Palestine solidarity activists filled Philadelphia City Council chambers on Oct. 19 to denounce a Council resolution. While it condemned Hamas for the Oct. 7 attack on Israel and called for peace in the region, it made no mention of the genocide Israel is engaged in against Palestinians. Even before the hearing had begun, more than 2,000 people signed an on-line petition opposing the resolution.
Indigo Jordan, an organizer with the Philadelphia Palestine Coalition, which organized the protest, said: “We expect better from our City Council members than passing a resolution that does not even acknowledge the 76 years of oppression and apartheid rule that Palestinians have had to endure. While we did see the loss of innocent lives, people were breaking out of one of the world’s largest ‘open-air prisons’ and fighting to reclaim land that has been systematically dispossessed and stolen from them.”
Council President Darrell L. Clarke began the meeting by acknowledging the “unprecedented” number of people signed up for public comment. He then arbitrarily reduced each speaker’s allotted time to 90 seconds from the usual three minutes. While pro-Palestine speakers clearly outnumbered Zionists, those supporting the resolution were given the first opportunities to speak, with few being held to the time limit until audience members shouted “time.”
Those opposed to the resolution called out Israel as a settler-colonial state with a long history of killing innocent Palestinians.
Nour Qutyan said, “Israel is an apartheid state committing real crimes against a stateless people. Genocide will not be endorsed in my name.”
Susan Abulhawa, Executive Director of the Palestine Writes Festival, put the resolution in its historic context, noting that a vote by another Philadelphia City Council in 1831 condemned Nat Turner for leading a historic rebellion of enslaved African people.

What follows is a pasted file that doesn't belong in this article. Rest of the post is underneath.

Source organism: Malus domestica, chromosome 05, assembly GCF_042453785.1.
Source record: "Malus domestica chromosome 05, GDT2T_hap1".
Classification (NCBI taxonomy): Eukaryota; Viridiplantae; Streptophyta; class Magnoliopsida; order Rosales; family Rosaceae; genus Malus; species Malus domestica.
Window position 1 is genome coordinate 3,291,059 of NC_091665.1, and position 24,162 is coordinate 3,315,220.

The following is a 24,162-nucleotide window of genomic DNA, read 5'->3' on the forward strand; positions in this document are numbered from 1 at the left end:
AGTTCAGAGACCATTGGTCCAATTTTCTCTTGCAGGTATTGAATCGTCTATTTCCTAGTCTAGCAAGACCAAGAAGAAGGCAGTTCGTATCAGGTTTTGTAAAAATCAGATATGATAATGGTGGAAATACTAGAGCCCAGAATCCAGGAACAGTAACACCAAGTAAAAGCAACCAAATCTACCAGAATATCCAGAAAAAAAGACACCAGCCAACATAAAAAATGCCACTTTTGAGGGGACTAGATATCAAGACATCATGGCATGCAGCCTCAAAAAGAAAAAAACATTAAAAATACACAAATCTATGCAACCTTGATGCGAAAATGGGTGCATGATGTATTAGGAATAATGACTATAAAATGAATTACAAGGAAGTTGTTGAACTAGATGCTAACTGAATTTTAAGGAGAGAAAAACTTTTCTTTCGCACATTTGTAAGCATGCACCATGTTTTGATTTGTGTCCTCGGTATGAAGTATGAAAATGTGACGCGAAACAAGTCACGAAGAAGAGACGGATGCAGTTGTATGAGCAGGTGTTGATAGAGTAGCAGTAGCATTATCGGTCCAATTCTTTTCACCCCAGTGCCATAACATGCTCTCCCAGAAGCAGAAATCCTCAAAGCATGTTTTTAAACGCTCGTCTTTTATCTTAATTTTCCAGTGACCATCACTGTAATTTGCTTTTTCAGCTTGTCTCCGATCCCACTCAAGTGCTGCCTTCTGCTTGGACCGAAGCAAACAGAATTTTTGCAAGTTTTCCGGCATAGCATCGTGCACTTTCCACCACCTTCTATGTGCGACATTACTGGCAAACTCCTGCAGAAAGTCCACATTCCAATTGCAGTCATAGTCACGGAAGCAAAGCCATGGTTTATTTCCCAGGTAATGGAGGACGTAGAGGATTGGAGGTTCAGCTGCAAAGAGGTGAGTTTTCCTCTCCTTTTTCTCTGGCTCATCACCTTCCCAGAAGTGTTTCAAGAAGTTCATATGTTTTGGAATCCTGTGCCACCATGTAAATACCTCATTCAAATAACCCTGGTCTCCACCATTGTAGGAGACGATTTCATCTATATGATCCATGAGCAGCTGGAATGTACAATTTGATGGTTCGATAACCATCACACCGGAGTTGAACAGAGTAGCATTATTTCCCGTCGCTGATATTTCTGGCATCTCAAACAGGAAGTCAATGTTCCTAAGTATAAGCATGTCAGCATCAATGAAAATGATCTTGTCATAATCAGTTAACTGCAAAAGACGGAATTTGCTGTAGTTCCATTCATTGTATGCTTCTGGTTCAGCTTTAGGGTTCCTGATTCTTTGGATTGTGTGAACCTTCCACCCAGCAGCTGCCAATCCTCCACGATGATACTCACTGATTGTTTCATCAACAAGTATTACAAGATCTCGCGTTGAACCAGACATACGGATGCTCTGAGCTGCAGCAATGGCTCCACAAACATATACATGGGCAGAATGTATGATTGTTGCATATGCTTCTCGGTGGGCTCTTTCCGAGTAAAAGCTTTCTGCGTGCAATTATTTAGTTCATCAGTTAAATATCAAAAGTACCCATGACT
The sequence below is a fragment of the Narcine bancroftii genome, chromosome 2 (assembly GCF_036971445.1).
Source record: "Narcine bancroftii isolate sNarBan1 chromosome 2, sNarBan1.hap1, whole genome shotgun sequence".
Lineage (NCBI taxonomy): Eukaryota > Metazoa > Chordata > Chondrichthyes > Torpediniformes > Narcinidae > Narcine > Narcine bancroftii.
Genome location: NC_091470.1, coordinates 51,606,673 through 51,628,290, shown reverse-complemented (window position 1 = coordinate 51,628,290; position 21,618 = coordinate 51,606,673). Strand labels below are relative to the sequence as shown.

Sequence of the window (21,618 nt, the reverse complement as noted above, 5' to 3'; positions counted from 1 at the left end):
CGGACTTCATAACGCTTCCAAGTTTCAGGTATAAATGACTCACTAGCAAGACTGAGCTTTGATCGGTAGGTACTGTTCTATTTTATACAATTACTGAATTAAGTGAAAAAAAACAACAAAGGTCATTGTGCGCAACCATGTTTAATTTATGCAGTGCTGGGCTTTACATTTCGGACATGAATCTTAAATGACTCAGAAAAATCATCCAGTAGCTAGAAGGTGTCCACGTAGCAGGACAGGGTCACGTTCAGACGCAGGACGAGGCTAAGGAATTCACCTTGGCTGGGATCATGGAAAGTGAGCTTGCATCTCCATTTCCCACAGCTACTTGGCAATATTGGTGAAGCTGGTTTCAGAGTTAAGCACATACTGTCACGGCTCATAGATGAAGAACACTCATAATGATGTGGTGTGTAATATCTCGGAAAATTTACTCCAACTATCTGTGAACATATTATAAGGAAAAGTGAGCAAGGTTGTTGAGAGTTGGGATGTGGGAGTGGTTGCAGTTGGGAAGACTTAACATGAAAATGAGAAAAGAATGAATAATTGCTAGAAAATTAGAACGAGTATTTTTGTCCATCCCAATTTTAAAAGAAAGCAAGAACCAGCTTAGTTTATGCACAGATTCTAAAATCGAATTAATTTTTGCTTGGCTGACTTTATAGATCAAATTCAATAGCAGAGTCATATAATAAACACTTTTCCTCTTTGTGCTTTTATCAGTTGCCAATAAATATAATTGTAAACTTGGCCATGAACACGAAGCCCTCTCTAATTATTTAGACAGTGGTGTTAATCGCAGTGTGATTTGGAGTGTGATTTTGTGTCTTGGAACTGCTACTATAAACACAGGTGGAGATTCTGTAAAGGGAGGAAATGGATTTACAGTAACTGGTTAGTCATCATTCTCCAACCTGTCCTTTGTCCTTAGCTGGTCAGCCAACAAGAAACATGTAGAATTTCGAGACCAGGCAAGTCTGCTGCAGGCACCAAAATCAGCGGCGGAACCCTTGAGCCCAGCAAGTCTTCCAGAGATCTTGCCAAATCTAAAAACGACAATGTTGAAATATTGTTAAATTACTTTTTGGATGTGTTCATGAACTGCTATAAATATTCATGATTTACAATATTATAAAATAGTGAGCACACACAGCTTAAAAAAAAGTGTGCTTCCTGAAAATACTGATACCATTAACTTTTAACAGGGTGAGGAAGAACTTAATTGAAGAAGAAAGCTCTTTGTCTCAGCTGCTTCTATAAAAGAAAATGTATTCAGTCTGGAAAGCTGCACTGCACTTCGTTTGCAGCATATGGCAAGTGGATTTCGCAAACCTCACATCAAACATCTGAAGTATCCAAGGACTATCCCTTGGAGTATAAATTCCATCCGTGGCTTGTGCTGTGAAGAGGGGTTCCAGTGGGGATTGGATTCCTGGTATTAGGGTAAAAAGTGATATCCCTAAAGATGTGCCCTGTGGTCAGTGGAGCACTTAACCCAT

Another speaker noted that it took 35 years for the Philadelphia City Council to draft a resolution apologizing for killing 11 Black people, including children, in a murderous police attack on the MOVE family. The names were read of the MOVE members killed on May 13, 1985.
Betsey Piette, who has lived in the Philadelphia area for more than 35 years, asked why the Council had never passed a resolution condemning Israel for killing over 7,000 Palestinians in Gaza over the course of multiple bombing attacks since 2008, and why Council members had never spoken out against the Israelis living in illegal settlements throughout the occupied West Bank.
As the hearing went on, armed and uniformed City Council security guards began targeting Palestine solidarity activists and dragging them from the hall. As people began to voice outrage against this, Clarke abruptly shut down discussion.
After Council members unanimously passed the resolution, the demonstrators left City Hall to gather outside. There they were joined by dozens of Jewish activists, who had picketed outside Sen. John Fetterman’s office for supporting President Joe Biden’s stand giving full support to Israel.